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Old 11-28-2011, 11:17 AM   #16
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Originally Posted by josall View Post
Just google "tri-fuel generator"
This has become my final plan. A propane standby generator on one half of our house and a tri-fuel portable for the other half. Under normal circumstances the tri-fuel would stay unused unless we are facing an outage exceeding one week or temps in that half of the house fall below freezing.

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Old 11-28-2011, 11:54 AM   #17
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This has become my final plan. A propane standby generator on one half of our house and a tri-fuel portable for the other half. Under normal circumstances the tri-fuel would stay unused unless we are facing an outage exceeding one week or temps in that half of the house fall below freezing.
So you're going to wire up 2 transfer switch panels?
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Old 11-28-2011, 12:46 PM   #18
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Originally Posted by Ron6519 View Post
So you're going to wire up 2 transfer switch panels?
Yeah...

one 2012 with genset, second 2013.

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Originally Posted by KE2KB View Post
Does anyone know how much more I would (should) need to spend to get a portable generator that will run on either gasoline or propane?

Thanks

FW
In my research tri-fuel is a little more. I think it was called Winco
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Old 11-29-2011, 07:52 PM   #19
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It looks like the tri-fuel generators are a lot more expensive. Like, $1800 compared to $900 for a 6KW generator.

Researching this, I have learned that propane does not have as many BTU per pound/gallon as gasoline, about 30% less for propane.
Considering that propane is not 30% cheaper than gasoline in our area (at least not during the off-season), getting a generator that runs only on propane would be a bad choice.
So it's either spend a lot more now to have the flexibility of using whatever fuel can be purchased, or just go with gasoline, and buy a siphon kit to take it from the car when the jugs run out.

That said, isn't there an anti-siphon device built into the fuel filler neck in all cars?
Is there still a way to siphon gas from your car if you need it for the generator?

FW

Edit: Just watched a YouTube video on why it is next to impossible to siphon gas from the tank of a newer car. My car(s) are no older than 2004, so I don't think that siphoning without much trouble is an option.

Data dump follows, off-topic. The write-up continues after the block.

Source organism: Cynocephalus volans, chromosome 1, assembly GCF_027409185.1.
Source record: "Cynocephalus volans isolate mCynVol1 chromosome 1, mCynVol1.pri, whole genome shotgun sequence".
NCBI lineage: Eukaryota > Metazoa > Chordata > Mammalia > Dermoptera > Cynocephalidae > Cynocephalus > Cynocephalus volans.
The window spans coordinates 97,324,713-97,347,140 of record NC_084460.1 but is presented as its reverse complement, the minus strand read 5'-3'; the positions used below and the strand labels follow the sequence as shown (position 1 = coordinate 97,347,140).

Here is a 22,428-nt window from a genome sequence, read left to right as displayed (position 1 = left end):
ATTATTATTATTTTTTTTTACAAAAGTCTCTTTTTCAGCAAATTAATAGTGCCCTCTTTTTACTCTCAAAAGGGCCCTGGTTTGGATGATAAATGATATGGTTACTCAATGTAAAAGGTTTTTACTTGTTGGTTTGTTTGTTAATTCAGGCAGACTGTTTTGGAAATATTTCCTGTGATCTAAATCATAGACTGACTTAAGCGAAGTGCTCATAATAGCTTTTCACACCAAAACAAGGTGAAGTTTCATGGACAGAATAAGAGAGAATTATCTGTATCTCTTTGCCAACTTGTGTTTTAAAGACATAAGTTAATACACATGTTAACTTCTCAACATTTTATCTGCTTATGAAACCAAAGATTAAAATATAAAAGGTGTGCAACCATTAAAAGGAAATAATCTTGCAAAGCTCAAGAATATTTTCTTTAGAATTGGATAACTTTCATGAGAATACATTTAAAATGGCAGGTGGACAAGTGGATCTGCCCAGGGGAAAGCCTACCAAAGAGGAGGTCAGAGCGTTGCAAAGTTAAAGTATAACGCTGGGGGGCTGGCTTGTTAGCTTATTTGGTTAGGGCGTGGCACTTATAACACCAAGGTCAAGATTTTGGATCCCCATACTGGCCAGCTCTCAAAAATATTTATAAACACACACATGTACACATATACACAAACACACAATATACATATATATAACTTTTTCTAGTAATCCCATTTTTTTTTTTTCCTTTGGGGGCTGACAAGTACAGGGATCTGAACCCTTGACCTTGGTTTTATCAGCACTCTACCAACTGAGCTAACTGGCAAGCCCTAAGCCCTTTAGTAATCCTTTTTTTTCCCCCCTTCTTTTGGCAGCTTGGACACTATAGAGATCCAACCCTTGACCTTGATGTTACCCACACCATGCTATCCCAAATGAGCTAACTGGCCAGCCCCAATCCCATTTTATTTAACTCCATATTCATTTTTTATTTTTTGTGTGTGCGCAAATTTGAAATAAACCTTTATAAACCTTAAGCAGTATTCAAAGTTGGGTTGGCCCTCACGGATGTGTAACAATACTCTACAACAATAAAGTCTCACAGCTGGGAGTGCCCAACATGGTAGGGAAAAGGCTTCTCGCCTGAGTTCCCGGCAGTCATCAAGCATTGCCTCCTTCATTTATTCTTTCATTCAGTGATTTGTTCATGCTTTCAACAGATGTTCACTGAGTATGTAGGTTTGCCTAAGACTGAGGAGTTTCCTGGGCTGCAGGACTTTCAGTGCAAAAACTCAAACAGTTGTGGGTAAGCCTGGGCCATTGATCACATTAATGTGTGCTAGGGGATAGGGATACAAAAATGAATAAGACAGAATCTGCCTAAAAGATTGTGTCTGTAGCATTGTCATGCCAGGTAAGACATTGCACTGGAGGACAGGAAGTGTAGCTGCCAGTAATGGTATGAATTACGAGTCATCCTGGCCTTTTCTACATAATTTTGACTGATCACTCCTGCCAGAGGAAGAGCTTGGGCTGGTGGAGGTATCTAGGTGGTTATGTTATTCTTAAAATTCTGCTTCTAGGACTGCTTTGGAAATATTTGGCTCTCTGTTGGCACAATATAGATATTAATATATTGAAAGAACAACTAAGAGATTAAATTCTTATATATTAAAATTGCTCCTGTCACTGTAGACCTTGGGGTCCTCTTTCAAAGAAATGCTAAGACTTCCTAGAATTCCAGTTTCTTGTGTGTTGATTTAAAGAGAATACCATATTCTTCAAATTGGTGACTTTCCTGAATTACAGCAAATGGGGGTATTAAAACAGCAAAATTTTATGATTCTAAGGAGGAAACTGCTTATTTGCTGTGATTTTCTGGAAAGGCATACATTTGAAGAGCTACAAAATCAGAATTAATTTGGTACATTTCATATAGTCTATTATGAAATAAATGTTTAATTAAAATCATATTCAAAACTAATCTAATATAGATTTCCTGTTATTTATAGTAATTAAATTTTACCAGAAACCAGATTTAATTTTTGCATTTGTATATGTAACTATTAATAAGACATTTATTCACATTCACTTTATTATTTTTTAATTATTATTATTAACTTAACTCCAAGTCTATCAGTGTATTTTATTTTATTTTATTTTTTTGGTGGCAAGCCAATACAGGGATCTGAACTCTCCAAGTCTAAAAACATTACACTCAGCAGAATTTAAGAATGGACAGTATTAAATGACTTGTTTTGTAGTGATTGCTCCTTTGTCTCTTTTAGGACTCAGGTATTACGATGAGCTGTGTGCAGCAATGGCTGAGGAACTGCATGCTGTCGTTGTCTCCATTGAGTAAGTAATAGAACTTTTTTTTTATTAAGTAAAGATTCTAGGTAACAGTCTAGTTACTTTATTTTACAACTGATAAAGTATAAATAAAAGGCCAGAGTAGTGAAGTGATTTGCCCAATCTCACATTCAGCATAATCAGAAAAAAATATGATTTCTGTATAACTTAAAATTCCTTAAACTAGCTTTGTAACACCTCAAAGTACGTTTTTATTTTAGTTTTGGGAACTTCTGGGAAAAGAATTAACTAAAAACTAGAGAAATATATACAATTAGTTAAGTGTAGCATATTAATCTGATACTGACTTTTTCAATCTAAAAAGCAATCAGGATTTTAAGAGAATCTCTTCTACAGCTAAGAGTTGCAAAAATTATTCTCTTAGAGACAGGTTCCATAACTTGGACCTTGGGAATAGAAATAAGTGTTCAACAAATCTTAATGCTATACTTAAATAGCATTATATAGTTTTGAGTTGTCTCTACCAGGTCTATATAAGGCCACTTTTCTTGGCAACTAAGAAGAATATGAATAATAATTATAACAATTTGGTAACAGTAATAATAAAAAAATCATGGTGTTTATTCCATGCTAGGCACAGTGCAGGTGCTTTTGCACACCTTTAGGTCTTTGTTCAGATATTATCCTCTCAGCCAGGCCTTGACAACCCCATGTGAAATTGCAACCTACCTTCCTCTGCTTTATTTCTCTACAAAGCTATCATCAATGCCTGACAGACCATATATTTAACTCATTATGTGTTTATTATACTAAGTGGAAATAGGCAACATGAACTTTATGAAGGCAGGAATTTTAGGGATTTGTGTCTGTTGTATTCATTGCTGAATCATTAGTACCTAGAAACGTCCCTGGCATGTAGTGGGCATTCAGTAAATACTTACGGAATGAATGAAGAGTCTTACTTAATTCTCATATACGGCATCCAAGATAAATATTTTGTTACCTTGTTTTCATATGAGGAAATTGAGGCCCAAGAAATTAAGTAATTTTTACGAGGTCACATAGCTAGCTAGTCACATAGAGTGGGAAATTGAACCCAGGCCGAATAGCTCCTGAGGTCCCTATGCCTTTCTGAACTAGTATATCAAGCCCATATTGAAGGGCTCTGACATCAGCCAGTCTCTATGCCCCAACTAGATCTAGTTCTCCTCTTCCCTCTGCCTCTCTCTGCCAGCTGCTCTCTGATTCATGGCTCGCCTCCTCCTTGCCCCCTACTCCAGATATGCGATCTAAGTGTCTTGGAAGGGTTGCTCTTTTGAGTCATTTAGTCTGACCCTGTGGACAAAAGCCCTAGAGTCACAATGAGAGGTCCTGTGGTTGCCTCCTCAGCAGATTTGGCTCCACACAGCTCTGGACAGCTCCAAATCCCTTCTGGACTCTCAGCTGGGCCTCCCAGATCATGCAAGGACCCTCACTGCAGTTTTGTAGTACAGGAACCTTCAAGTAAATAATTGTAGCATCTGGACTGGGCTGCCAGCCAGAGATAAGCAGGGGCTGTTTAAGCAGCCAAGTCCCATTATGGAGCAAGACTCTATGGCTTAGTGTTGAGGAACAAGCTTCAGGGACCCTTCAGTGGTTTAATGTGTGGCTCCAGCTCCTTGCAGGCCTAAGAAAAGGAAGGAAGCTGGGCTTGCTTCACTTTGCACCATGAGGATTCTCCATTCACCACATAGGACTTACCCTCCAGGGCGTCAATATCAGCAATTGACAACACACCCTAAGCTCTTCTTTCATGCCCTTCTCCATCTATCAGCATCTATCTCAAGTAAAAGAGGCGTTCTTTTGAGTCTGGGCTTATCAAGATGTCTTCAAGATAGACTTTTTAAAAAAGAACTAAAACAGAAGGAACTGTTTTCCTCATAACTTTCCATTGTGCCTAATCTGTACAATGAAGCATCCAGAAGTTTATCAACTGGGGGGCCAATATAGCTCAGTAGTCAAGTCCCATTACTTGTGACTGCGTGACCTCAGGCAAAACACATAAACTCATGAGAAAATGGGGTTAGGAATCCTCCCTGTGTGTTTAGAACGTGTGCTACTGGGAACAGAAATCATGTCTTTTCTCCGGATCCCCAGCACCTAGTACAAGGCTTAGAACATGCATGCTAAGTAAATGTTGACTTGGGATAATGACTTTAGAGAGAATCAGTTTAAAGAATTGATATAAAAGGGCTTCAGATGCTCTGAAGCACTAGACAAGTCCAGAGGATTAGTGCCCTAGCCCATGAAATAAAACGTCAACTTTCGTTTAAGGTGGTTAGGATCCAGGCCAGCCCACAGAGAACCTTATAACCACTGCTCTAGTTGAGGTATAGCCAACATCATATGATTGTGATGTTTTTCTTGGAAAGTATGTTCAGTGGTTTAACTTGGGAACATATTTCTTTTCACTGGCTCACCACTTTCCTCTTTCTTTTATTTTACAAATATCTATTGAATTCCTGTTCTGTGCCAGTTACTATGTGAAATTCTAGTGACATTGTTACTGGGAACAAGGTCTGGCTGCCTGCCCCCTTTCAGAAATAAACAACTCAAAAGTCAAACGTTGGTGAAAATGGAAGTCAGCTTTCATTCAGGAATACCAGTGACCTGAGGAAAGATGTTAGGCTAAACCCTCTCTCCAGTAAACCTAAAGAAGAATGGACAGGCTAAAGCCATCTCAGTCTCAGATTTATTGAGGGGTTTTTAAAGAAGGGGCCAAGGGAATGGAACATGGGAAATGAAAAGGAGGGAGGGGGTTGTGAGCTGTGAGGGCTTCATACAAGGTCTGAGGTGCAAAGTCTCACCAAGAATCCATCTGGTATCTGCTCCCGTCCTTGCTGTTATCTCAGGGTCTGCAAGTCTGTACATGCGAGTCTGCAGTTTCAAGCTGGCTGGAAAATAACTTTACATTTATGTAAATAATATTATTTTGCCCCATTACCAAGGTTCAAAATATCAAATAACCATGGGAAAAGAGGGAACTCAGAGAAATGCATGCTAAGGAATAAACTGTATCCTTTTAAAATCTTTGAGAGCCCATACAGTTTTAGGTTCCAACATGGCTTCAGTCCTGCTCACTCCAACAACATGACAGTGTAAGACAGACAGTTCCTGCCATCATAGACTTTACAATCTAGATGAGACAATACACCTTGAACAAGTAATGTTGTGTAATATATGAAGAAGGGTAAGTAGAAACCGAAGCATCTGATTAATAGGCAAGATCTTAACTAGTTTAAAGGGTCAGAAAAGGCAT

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Old 11-29-2011, 09:28 PM   #20
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Tri-fuel to me isn't really based on which is cheaper, it's more of being able to burn everything I'd have around the house. Worse case scenario and you get snowed in with 20+ inches of snow and can't get anymore gas, then you can use propane.

At some point I will need to install a propane connection outside of garage 6' feet from source of ignition...
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Old 11-29-2011, 10:19 PM   #21
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We researched generators for a while and finally got one after Irene knocked out power for a day and a half. Saved our butts when Lee came through (kept 3.5 ft of water out of the basement when the power went off) and used it again when the Snopocalypse in October knocked power out for a day. We got the 5500 watt unit from Harbor Freight. What I found is this:

1. Propane will kill you in running costs. You will be swapping the 20lb tanks quite frequently (2x a day or more) and availability could be an issue as propane is not as available as gas and you'll be competing with others who are using it for grills, space heaters, etc.

2. Natural gas is also expensive. I read quite a few stories of it costing $2-400+ a week to run a natural gas generator. This of course depends on the size but if you go this route you could end up with a large bill. You also may need to upgrade your NG service as the generators need a more powerful supply.

3. You will also have to change your oil at least every 2-3 days so be prepared for that. I've got a "log sheet" by the generator that I use to track runtimes so I know when I last did what and when it's time for maintenance.

4. No matter what you get, run the generator under load at least once a month. I've got a calendar entry in my iCal and I run it for 30 minutes hooked up to a space heater and a 500w shop light. This way you make sure the carb doesn't gum up and you know the genny will work.